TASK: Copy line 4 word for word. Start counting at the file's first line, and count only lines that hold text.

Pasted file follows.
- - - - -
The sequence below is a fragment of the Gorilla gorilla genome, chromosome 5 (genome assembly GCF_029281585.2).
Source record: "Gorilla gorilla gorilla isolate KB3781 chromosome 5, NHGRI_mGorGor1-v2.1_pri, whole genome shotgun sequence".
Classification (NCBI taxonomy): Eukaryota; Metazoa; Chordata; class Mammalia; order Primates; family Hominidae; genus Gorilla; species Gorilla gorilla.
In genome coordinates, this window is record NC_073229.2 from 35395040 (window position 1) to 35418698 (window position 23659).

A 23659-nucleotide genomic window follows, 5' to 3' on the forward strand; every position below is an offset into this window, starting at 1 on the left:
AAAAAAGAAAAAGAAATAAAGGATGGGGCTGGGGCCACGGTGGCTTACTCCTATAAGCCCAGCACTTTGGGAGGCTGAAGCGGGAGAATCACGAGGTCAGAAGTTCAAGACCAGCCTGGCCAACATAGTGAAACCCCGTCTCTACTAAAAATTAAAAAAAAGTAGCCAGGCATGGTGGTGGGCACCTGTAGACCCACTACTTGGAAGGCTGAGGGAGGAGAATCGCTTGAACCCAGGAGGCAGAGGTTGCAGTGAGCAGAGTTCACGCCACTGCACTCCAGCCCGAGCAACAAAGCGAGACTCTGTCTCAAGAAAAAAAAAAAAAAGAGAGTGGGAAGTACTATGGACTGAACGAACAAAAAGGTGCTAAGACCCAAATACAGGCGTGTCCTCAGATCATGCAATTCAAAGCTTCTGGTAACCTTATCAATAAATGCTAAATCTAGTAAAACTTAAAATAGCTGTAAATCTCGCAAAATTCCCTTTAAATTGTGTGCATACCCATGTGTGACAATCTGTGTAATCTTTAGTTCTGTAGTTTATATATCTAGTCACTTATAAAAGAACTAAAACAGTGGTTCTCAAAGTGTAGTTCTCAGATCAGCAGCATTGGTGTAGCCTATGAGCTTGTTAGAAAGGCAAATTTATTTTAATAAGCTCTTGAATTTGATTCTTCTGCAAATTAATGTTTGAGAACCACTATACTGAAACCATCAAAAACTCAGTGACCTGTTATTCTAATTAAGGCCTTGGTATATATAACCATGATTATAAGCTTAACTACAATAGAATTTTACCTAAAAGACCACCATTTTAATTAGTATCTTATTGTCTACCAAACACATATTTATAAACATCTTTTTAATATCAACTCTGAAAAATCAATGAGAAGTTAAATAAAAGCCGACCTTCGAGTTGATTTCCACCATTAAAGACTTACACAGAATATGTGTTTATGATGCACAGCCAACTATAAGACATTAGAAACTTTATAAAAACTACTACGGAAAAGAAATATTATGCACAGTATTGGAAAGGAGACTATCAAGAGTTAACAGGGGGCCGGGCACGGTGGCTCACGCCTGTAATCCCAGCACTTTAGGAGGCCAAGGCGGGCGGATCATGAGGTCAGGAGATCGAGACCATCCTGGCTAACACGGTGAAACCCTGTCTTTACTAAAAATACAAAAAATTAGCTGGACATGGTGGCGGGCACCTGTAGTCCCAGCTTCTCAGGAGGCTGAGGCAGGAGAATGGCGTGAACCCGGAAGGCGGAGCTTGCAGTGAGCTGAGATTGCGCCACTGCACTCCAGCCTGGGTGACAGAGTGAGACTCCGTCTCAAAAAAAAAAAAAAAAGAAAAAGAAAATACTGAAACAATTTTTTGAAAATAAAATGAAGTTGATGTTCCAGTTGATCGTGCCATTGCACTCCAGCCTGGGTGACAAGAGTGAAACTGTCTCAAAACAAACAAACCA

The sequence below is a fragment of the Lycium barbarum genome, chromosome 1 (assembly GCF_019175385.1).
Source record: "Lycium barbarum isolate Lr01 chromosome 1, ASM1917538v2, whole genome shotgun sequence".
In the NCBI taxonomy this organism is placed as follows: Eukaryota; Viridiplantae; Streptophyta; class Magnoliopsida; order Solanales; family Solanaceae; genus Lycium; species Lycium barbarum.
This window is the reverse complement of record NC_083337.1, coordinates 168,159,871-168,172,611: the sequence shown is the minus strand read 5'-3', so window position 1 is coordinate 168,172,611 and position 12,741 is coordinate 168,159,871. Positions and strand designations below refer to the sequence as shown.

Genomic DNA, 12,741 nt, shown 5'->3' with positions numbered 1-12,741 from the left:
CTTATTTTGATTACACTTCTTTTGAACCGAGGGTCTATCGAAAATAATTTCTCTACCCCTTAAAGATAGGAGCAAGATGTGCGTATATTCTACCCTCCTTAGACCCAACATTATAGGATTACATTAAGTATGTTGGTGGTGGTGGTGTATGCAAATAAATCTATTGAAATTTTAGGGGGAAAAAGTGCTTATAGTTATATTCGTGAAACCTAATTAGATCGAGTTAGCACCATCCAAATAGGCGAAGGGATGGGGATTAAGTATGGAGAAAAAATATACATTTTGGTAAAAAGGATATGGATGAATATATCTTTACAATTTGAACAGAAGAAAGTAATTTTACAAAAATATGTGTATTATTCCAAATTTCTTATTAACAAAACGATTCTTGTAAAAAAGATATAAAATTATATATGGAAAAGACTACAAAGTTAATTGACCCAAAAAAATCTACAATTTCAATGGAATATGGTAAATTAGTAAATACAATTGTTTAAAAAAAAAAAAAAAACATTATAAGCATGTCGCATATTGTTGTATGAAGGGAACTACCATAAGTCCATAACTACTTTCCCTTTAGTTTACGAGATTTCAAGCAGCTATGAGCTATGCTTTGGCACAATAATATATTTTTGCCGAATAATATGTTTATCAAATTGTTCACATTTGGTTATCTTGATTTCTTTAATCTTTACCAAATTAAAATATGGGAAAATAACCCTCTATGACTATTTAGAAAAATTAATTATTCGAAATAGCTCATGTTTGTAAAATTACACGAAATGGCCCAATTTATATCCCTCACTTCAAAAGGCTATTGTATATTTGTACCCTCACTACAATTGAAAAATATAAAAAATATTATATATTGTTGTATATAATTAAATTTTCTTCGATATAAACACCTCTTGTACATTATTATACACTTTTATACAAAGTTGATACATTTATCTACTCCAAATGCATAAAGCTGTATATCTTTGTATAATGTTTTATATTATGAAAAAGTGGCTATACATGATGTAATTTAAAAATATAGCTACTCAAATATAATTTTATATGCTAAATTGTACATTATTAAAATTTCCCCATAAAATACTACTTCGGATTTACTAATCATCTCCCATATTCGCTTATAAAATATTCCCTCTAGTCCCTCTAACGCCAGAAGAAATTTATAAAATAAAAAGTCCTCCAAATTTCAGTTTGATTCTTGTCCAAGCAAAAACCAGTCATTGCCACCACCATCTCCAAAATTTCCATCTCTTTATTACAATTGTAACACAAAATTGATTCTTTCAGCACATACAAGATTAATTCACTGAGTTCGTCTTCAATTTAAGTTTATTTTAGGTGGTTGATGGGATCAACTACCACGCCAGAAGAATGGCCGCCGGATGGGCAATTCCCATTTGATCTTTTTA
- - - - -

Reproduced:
In genome coordinates, this window is record NC_073229.2 from 35395040 (window position 1) to 35418698 (window position 23659).